Copyrights and responsibilities
Copyright is something that everyone is aware of. But does everyone really understand how it works? Businesses need to be aware of the serious costs copyright infringement can carry including fines of up to $585,000, not to mention the reputational damage legal proceedings can have on a business.
A recent Public Relations Institute of Australia (PRIA) webinar, hosted by the Copyright Agency, explained some common issues that come out of copyright.
The Copyright Agency acts on behalf of publishers, authors, visual artists, photographers and journalists. Originally set up for government departments and education institutions it now provides the wider business world with access to copyrighted materials in exchange for license fees.
A Copyright Agency licence allows you to legally copy and share newspaper and magazine articles internally and with clients, as well as access a range of other creative material.
License fees are disbursed to the original creators of the work, ensuring that their creative output is protected and that they are paid properly for their work.
Businesses who fail to use a license, or who don’t use it correctly, risk being sued or prosecuted. Here are some important things to remember when dealing with copyright material.
Copyright automatically applies
Whether the © symbol is displayed or not, whether it’s on the internet or in print, whether you change the work or credit the work; copyright always applies.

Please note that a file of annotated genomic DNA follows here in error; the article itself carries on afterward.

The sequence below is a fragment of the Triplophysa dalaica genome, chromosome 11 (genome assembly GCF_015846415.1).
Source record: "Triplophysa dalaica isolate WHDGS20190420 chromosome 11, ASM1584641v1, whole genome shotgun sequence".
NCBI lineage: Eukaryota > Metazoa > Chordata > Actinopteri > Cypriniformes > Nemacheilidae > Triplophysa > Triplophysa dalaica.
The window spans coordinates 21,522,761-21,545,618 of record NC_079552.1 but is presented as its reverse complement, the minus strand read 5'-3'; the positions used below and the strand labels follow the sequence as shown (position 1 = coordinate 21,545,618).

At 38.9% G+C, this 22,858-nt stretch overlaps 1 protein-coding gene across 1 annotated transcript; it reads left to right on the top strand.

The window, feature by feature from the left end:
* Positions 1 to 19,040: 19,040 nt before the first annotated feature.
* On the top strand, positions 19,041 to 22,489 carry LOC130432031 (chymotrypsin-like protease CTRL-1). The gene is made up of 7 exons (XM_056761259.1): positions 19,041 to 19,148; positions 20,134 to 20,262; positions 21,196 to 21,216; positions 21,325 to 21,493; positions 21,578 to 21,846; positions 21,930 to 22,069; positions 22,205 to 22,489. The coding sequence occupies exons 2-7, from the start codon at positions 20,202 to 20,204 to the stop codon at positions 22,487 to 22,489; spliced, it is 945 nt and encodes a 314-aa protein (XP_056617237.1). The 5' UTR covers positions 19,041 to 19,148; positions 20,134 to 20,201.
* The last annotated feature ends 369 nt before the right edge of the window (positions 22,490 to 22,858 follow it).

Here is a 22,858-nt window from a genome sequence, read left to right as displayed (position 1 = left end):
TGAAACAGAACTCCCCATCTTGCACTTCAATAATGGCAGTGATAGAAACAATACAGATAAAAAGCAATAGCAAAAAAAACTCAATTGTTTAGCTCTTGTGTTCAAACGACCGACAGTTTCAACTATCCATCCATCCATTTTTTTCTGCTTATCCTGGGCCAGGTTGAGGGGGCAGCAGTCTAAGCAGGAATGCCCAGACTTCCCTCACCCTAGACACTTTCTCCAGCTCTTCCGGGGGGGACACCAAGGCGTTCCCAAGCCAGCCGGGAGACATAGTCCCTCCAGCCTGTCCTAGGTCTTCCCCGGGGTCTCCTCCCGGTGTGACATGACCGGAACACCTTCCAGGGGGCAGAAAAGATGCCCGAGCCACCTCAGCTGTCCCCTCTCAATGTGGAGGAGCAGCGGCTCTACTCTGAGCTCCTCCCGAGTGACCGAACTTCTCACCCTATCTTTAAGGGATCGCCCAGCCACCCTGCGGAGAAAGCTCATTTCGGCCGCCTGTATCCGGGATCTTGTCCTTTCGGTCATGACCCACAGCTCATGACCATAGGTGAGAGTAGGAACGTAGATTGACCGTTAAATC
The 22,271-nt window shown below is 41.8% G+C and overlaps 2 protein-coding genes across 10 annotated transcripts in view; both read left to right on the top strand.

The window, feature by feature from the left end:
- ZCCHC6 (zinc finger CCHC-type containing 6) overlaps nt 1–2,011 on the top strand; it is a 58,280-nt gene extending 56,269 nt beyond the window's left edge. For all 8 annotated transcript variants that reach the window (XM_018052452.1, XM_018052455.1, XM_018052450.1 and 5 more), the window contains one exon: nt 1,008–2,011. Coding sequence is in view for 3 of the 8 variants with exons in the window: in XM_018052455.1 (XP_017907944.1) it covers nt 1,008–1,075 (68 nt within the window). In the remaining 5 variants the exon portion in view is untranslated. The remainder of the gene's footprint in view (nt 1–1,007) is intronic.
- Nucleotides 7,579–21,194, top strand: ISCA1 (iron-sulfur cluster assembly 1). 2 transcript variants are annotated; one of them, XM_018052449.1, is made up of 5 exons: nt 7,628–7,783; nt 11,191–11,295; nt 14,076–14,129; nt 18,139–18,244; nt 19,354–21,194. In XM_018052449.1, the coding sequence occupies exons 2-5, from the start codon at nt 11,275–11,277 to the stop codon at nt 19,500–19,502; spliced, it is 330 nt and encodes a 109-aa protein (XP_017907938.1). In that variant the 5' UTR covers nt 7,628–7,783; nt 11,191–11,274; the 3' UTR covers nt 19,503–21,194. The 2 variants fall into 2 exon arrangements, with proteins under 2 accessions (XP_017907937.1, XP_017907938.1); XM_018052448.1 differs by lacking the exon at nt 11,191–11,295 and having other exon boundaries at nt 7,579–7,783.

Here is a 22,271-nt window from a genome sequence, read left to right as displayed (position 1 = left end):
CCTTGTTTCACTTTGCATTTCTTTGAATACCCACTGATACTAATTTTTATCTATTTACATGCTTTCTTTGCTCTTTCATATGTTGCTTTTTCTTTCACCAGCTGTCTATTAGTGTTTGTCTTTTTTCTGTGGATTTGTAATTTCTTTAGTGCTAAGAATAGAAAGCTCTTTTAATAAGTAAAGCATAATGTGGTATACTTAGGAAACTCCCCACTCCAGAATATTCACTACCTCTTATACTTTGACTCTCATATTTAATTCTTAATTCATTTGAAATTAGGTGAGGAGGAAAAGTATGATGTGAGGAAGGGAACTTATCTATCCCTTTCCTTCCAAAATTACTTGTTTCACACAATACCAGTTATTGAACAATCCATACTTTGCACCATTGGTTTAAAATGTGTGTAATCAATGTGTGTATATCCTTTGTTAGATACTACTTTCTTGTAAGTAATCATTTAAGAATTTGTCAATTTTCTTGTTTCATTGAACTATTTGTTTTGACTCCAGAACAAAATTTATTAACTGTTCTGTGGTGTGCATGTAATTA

Contractors keep the copyright
Unless your contract explicitly states otherwise, consultants and contractors retain the rights to the work they create. This applies to things like photography, collateral and video. If you are going to use the creative for something other than what it was originally commissioned for you should always go back to the creator.
However, work produced by employees of an organisation, in their normal line of work, is the property of that organisation, not of the employee.
Consultants can cover your copyright obligations, but only so much
There are some complexities around the use of copyrighted material a company receives from their consultants. A media monitoring service or communications consultant will have a Copyright Agency licence to cover them sending newspaper and magazine articles to you, but that doesn’t cover you sending on to others internally or externally. The bottom line is if you want to share newspaper and magazine articles internally or externally you should have your own Copyright Agency licence.
Copyright outlives its creator
Copyright lasts for 70 years after the creator of the work dies. It’s good to note, however, that all photographs taken before 1 January 1955 are out of copyright.
The statute of limitations in Australia six years for copyright, meaning that if someone finds you breached copyright five years ago they can still seek damages.